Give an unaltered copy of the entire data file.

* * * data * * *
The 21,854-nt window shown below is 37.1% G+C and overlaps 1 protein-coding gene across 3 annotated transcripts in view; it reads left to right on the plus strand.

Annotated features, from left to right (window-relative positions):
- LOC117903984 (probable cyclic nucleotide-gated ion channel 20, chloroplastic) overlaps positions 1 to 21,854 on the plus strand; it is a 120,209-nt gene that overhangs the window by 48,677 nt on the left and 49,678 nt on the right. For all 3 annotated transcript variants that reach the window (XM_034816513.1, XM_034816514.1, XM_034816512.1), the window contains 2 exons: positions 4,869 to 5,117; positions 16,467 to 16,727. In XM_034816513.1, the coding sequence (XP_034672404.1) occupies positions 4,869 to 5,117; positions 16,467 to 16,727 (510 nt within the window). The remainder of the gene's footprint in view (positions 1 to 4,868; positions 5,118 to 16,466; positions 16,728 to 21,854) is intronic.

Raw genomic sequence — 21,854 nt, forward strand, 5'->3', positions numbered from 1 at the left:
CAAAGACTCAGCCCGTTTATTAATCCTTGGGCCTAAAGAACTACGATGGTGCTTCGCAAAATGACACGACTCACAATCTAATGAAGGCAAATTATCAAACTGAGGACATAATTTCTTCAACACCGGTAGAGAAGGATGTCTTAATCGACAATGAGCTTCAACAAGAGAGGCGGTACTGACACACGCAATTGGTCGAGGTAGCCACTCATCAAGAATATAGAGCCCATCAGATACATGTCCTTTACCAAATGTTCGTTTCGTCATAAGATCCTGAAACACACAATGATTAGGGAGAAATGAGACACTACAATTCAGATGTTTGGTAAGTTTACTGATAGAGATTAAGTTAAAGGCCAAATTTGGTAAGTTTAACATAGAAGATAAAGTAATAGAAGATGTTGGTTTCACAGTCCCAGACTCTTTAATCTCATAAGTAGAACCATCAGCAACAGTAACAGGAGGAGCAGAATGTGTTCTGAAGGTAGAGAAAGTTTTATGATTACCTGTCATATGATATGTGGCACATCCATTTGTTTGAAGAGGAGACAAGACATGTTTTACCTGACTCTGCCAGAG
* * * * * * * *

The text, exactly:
The 21,854-nt window shown below is 37.1% G+C and overlaps 1 protein-coding gene across 3 annotated transcripts in view; it reads left to right on the plus strand.

Annotated features, from left to right (window-relative positions):
- LOC117903984 (probable cyclic nucleotide-gated ion channel 20, chloroplastic) overlaps positions 1 to 21,854 on the plus strand; it is a 120,209-nt gene that overhangs the window by 48,677 nt on the left and 49,678 nt on the right. For all 3 annotated transcript variants that reach the window (XM_034816513.1, XM_034816514.1, XM_034816512.1), the window contains 2 exons: positions 4,869 to 5,117; positions 16,467 to 16,727. In XM_034816513.1, the coding sequence (XP_034672404.1) occupies positions 4,869 to 5,117; positions 16,467 to 16,727 (510 nt within the window). The remainder of the gene's footprint in view (positions 1 to 4,868; positions 5,118 to 16,466; positions 16,728 to 21,854) is intronic.

Raw genomic sequence — 21,854 nt, forward strand, 5'->3', positions numbered from 1 at the left:
CAAAGACTCAGCCCGTTTATTAATCCTTGGGCCTAAAGAACTACGATGGTGCTTCGCAAAATGACACGACTCACAATCTAATGAAGGCAAATTATCAAACTGAGGACATAATTTCTTCAACACCGGTAGAGAAGGATGTCTTAATCGACAATGAGCTTCAACAAGAGAGGCGGTACTGACACACGCAATTGGTCGAGGTAGCCACTCATCAAGAATATAGAGCCCATCAGATACATGTCCTTTACCAAATGTTCGTTTCGTCATAAGATCCTGAAACACACAATGATTAGGGAGAAATGAGACACTACAATTCAGATGTTTGGTAAGTTTACTGATAGAGATTAAGTTAAAGGCCAAATTTGGTAAGTTTAACATAGAAGATAAAGTAATAGAAGATGTTGGTTTCACAGTCCCAGACTCTTTAATCTCATAAGTAGAACCATCAGCAACAGTAACAGGAGGAGCAGAATGTGTTCTGAAGGTAGAGAAAGTTTTATGATTACCTGTCATATGATATGTGGCACATCCATTTGTTTGAAGAGGAGACAAGACATGTTTTACCTGACTCTGCCAGAG